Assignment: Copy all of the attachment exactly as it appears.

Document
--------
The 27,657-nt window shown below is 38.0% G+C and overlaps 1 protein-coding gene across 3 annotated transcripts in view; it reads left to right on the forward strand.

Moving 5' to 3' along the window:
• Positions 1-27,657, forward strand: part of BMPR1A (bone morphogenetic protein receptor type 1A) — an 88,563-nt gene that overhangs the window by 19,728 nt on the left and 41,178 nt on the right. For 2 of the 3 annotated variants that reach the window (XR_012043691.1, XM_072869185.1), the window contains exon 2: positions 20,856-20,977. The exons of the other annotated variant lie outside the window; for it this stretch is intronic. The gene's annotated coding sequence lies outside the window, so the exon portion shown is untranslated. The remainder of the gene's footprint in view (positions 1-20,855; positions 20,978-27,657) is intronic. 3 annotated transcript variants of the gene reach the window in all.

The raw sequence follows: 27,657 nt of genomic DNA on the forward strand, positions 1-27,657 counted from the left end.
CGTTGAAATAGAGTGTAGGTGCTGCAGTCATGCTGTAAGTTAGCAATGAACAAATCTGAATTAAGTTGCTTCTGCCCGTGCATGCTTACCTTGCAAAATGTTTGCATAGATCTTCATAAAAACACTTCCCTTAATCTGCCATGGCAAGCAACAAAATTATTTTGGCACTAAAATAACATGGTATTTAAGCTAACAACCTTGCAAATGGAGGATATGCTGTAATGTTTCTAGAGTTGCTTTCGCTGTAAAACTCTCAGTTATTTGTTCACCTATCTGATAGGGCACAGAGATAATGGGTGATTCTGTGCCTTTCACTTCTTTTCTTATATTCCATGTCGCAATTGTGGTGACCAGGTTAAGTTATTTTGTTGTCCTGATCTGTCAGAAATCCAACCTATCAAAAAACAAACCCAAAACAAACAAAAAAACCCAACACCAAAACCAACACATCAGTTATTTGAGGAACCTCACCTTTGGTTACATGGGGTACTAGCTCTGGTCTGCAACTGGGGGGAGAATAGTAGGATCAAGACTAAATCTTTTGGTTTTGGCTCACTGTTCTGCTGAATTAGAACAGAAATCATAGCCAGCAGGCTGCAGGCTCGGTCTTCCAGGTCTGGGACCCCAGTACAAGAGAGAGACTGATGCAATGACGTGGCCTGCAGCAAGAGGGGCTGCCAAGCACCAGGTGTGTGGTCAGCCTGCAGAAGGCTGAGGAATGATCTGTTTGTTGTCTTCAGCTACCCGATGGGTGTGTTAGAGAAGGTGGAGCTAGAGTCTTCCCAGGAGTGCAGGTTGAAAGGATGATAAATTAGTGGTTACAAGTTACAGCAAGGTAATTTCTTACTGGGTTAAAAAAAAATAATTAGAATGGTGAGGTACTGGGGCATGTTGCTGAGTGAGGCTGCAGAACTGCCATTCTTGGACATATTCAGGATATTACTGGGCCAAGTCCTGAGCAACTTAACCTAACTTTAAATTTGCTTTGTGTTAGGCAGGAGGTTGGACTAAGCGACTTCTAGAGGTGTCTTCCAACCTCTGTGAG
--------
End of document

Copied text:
The 27,657-nt window shown below is 38.0% G+C and overlaps 1 protein-coding gene across 3 annotated transcripts in view; it reads left to right on the forward strand.

Moving 5' to 3' along the window:
• Positions 1-27,657, forward strand: part of BMPR1A (bone morphogenetic protein receptor type 1A) — an 88,563-nt gene that overhangs the window by 19,728 nt on the left and 41,178 nt on the right. For 2 of the 3 annotated variants that reach the window (XR_012043691.1, XM_072869185.1), the window contains exon 2: positions 20,856-20,977. The exons of the other annotated variant lie outside the window; for it this stretch is intronic. The gene's annotated coding sequence lies outside the window, so the exon portion shown is untranslated. The remainder of the gene's footprint in view (positions 1-20,855; positions 20,978-27,657) is intronic. 3 annotated transcript variants of the gene reach the window in all.

The raw sequence follows: 27,657 nt of genomic DNA on the forward strand, positions 1-27,657 counted from the left end.
CGTTGAAATAGAGTGTAGGTGCTGCAGTCATGCTGTAAGTTAGCAATGAACAAATCTGAATTAAGTTGCTTCTGCCCGTGCATGCTTACCTTGCAAAATGTTTGCATAGATCTTCATAAAAACACTTCCCTTAATCTGCCATGGCAAGCAACAAAATTATTTTGGCACTAAAATAACATGGTATTTAAGCTAACAACCTTGCAAATGGAGGATATGCTGTAATGTTTCTAGAGTTGCTTTCGCTGTAAAACTCTCAGTTATTTGTTCACCTATCTGATAGGGCACAGAGATAATGGGTGATTCTGTGCCTTTCACTTCTTTTCTTATATTCCATGTCGCAATTGTGGTGACCAGGTTAAGTTATTTTGTTGTCCTGATCTGTCAGAAATCCAACCTATCAAAAAACAAACCCAAAACAAACAAAAAAACCCAACACCAAAACCAACACATCAGTTATTTGAGGAACCTCACCTTTGGTTACATGGGGTACTAGCTCTGGTCTGCAACTGGGGGGAGAATAGTAGGATCAAGACTAAATCTTTTGGTTTTGGCTCACTGTTCTGCTGAATTAGAACAGAAATCATAGCCAGCAGGCTGCAGGCTCGGTCTTCCAGGTCTGGGACCCCAGTACAAGAGAGAGACTGATGCAATGACGTGGCCTGCAGCAAGAGGGGCTGCCAAGCACCAGGTGTGTGGTCAGCCTGCAGAAGGCTGAGGAATGATCTGTTTGTTGTCTTCAGCTACCCGATGGGTGTGTTAGAGAAGGTGGAGCTAGAGTCTTCCCAGGAGTGCAGGTTGAAAGGATGATAAATTAGTGGTTACAAGTTACAGCAAGGTAATTTCTTACTGGGTTAAAAAAAAATAATTAGAATGGTGAGGTACTGGGGCATGTTGCTGAGTGAGGCTGCAGAACTGCCATTCTTGGACATATTCAGGATATTACTGGGCCAAGTCCTGAGCAACTTAACCTAACTTTAAATTTGCTTTGTGTTAGGCAGGAGGTTGGACTAAGCGACTTCTAGAGGTGTCTTCCAACCTCTGTGAG